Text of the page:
In a bitterly contested election year, in the first pandemic in a century, one topic was the most prevalent among 2021 Pulitzer Prize-winners — policing in America.
Of the 15 journalism prizes, six went to work that covered, questioned and exposed police abuses. They include:
Breaking News Reporting: Staff of The (Minneapolis) Star Tribune for coverage of George Floyd’s murder by Minneapolis police.
National Reporting: The staffs of The Marshall Project, Alabama Media Group, The Indianapolis Star and the Invisible Institute for an investigation into police K9 units.
Local Reporting: Kathleen McGrory and Neil Bedi of the Tampa Bay Times for coverage of a police program that monitored children. (Disclosure: Poynter owns the Tampa Bay Times and I work with the newsroom on an obits project.)
Breaking News Photography: Staff of the Associated Press for coverage of the response around the country to George Floyd’s murder.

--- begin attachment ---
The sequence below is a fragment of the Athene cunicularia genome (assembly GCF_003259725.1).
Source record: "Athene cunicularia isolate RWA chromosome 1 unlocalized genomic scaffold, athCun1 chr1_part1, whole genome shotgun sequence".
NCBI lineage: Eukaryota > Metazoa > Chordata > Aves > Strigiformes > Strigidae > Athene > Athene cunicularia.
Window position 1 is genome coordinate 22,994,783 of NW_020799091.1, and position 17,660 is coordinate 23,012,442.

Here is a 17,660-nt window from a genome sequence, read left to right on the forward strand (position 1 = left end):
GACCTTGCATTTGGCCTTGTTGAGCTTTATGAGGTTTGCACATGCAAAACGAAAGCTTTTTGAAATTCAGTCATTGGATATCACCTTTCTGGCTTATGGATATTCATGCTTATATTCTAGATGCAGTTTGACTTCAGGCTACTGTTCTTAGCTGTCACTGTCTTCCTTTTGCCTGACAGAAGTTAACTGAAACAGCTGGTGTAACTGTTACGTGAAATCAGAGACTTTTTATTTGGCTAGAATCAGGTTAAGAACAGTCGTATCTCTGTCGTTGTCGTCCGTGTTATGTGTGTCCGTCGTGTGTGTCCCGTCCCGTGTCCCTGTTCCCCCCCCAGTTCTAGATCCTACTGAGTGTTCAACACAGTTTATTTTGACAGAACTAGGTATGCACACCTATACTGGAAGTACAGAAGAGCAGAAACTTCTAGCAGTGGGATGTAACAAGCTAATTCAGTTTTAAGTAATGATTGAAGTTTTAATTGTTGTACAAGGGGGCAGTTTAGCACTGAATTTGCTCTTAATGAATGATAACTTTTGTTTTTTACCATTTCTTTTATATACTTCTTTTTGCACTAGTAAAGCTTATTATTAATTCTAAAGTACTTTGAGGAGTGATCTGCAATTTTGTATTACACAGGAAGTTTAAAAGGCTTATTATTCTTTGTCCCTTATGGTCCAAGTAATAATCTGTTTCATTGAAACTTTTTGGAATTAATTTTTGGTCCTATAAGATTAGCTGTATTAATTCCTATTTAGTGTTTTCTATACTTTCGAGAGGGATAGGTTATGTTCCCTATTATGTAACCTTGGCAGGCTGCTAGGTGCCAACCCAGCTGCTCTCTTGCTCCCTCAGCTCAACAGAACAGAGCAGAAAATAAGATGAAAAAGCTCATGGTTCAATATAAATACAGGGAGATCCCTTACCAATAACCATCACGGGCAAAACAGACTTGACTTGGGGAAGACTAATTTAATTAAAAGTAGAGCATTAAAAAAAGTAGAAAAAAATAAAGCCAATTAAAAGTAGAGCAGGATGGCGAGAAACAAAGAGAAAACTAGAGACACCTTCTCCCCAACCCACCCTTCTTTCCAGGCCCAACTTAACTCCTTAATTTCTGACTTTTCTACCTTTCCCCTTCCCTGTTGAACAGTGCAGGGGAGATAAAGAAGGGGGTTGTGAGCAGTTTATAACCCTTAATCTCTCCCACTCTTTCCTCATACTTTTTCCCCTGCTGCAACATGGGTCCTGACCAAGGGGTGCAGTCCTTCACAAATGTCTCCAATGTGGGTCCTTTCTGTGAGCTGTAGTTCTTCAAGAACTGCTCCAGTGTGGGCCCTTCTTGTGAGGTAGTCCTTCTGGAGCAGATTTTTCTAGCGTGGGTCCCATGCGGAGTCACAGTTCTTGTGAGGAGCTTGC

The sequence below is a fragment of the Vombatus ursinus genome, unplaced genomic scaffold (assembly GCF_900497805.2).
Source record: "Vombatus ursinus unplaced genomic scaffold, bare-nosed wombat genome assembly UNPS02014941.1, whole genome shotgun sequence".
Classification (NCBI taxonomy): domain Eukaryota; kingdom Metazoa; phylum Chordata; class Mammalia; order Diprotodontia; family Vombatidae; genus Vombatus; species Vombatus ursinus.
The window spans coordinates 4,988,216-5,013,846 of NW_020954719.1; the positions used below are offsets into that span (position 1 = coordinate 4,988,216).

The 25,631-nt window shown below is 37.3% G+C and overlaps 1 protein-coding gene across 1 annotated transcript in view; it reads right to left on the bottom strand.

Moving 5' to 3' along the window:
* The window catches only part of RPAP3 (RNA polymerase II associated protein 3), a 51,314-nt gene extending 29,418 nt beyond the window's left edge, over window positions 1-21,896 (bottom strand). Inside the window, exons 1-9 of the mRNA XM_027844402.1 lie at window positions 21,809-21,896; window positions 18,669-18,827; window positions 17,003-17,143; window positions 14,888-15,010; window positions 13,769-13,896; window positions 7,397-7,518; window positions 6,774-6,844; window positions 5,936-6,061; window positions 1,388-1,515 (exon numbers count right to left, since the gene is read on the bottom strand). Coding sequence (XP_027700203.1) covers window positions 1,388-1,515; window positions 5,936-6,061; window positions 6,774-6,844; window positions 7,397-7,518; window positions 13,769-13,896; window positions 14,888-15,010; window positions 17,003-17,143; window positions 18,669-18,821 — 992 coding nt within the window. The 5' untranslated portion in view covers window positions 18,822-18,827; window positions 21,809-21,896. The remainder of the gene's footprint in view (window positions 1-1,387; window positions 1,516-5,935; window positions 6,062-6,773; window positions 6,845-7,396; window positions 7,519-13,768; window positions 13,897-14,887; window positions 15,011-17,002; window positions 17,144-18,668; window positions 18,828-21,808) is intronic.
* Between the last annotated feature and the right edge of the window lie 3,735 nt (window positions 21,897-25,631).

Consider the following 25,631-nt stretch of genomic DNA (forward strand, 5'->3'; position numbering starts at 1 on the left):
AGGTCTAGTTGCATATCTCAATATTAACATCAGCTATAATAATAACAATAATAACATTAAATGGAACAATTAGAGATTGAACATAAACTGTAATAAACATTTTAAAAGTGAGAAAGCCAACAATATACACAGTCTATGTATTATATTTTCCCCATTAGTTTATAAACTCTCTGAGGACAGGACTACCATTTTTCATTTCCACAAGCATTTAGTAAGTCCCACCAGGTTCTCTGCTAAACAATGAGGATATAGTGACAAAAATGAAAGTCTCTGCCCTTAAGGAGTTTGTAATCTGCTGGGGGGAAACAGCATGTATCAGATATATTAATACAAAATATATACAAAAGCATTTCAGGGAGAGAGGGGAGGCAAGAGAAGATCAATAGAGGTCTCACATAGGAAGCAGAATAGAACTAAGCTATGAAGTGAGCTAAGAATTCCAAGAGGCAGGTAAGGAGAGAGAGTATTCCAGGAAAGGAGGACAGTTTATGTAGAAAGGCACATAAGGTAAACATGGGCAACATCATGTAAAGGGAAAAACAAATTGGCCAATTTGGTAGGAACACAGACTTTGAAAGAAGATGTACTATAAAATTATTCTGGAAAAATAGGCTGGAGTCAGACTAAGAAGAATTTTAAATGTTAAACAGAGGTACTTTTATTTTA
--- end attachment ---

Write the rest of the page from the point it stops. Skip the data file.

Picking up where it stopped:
At the Tampa Bay Times, reporter McGrory found a small reference in a lawsuit mentioning an intelligence program, said former investigative editor Adam Playford, who is now an editor with The New York Times.
“And it kind of just blew us away.”
“It immediately struck us,” said Bedi, who started reporting with McGrory on what became a “series exposing a Sheriff’s Office initiative that used computer modeling to identify people believed to be future crime suspects. About 1,000 people were monitored under the program, including children,” according to the Tampa Bay Times.
“We started this project before it became such a huge national conversation,” said Bedi, now a reporter at ProPublica. “That happened right in the middle of our reporting. It gave us more urgency.”
The prevalence of work covering law enforcement shows how important police are in our lives, Playford said.
“I think this is a moment when people are thinking about their relationships with police officers and with policing,” he said.